Bette Middler in Hocus Pocus 2 on Disney+

“Lock up your children!” screeches Winifred Sanderson (played by Bette Midler) in the teaser trailer for Disney’s long-awaited Hocus Pocus 2 movie. But I say, “Mark your calendars!” Disney revealed the release date for this much-anticipated sequel and I’m happy to report that the Sanderson sisters will be flying above Salem and to your Disney+ stream on September 30th! The countdown is ON! Check out the trailer and get excited! But first, a confession:  I have to be honest, I was 16 when the original Hocus Pocus came out, but for some reason I never saw it until I was...

Keep Reading

Good Dads Make Great Grandpas

In: Grown Children, Living
Grandpa walking with two grandsons, color photo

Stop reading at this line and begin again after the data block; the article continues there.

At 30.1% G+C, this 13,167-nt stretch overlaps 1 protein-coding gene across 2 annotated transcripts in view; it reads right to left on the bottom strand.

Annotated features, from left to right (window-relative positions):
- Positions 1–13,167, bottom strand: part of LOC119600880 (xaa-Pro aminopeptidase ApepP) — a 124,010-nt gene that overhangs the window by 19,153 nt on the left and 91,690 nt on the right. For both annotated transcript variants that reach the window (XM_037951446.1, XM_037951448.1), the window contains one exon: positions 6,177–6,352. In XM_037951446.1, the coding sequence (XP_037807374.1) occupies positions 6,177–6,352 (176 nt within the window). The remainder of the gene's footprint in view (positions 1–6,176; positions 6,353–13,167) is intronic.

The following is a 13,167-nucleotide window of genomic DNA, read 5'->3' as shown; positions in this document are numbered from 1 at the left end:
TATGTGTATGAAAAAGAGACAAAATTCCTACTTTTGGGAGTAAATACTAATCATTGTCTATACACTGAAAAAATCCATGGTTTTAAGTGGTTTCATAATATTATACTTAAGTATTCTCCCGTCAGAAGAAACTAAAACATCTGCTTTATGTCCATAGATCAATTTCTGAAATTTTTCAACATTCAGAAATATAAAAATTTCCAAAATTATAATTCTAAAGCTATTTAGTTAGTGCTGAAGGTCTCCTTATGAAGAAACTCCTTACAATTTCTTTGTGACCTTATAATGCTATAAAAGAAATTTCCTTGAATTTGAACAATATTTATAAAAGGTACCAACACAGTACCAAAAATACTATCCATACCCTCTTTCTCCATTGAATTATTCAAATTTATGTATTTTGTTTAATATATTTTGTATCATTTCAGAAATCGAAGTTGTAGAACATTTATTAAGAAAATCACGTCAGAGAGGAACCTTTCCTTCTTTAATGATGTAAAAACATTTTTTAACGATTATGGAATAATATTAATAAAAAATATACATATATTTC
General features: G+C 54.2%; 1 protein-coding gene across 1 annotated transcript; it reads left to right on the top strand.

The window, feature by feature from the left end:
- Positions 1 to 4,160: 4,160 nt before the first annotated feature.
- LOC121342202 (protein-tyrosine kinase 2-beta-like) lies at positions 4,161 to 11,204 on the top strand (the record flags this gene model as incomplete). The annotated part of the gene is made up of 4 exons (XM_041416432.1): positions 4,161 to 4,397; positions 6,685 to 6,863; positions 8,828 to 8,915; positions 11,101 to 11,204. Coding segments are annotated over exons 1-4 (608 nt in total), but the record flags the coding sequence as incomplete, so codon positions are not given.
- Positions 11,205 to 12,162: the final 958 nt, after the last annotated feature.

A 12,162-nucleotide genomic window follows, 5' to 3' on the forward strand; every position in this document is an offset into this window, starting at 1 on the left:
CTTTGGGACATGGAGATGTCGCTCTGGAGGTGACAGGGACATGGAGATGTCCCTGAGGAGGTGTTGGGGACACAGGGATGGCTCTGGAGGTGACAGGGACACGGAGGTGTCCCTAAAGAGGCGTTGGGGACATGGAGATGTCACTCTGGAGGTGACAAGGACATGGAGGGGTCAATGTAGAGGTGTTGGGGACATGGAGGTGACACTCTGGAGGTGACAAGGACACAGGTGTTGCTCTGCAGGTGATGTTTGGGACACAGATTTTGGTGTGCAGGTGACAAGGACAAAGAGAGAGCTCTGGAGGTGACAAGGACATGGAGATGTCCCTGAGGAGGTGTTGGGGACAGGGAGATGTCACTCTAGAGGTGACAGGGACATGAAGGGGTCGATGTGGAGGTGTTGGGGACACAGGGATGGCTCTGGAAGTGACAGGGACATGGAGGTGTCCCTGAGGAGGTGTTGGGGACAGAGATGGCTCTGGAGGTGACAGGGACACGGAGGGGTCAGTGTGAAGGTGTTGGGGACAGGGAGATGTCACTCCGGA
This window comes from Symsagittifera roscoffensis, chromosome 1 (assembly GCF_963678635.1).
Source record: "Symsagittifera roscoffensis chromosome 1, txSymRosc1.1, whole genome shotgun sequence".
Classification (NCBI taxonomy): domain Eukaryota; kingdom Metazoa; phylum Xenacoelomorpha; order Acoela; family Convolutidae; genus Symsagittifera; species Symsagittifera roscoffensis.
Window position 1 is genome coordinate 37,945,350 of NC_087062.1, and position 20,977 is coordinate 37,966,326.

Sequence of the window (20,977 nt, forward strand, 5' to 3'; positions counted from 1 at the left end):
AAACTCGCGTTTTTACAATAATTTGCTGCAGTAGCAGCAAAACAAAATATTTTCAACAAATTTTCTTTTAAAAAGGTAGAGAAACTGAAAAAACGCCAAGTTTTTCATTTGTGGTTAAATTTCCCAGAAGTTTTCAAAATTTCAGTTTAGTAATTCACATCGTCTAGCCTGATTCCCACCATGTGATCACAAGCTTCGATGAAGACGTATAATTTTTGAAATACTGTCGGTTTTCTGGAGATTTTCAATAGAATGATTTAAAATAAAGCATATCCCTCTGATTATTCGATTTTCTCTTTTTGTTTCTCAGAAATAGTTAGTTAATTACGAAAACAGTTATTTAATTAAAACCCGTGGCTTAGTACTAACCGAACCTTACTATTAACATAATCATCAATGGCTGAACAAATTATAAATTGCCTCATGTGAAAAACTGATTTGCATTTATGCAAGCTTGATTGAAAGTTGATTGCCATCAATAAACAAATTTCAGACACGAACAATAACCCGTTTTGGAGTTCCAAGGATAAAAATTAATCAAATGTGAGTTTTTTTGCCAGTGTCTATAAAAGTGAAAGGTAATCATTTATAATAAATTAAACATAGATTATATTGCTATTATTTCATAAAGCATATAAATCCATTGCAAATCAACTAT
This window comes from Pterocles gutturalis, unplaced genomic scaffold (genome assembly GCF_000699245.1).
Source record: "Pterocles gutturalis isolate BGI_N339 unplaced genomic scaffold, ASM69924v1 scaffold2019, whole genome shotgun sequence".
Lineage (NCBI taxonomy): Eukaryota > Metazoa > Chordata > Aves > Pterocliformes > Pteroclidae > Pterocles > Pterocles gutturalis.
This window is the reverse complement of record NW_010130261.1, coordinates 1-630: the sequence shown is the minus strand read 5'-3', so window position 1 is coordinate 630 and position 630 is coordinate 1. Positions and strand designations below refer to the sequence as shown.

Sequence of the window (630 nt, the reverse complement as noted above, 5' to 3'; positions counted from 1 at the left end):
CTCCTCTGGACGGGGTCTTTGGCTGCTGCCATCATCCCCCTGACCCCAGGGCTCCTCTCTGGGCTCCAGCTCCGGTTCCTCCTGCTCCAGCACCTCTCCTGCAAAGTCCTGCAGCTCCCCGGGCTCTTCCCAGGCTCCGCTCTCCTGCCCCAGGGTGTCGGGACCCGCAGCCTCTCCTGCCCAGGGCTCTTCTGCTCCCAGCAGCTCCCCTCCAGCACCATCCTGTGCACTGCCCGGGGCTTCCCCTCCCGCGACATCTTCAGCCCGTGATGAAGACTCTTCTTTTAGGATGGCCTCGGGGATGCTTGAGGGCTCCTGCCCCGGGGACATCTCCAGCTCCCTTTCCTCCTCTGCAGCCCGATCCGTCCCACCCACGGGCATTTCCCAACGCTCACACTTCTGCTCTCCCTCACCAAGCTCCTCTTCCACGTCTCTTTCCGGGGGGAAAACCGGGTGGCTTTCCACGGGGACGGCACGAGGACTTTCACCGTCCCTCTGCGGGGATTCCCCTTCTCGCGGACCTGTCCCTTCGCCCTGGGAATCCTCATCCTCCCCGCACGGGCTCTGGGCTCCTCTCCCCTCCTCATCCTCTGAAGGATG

This is not only written for my dad, but for all the dads out there who aren’t the typical, everyday dads. The hands-on dad, the dad who goes on bike rides, the dad who watches his grandbabies. The dad who creates a legacy whether he realizes it or not. The world needs more of you.  It’s not every day you get a dad who enters a diaper changing contest and comes in second place. Yes, that happened to my dad. He would take me up to the local mall to walk around and one of the stores was holding a...

Keep Reading

Dear Friend, I Don’t Want To Lose You

In: Friendship
Two women smiling, color photo

I’m sorry I don’t text you like I should. I’m sorry I don’t call you like I should. I’m sorry I don’t check in to see how you are. I’m sorry this friendship can feel one-sided at times. I’m sorry I’m so distant. The truth is I’m struggling. I’m struggling with life. I’m struggling with finances. I’m struggling with trying to please everyone and do everything. RELATED: Check on Your “Strong” Friend, She’s Faking it The problem is I try to please everyone—everyone who doesn’t matter. My problem is I’ve gotten so content with our friendship that I know you’ll...

Keep Reading

I Want You To Miss Your Childhood One Day Too

In: Kids, Living
Kids jumping off dock into lake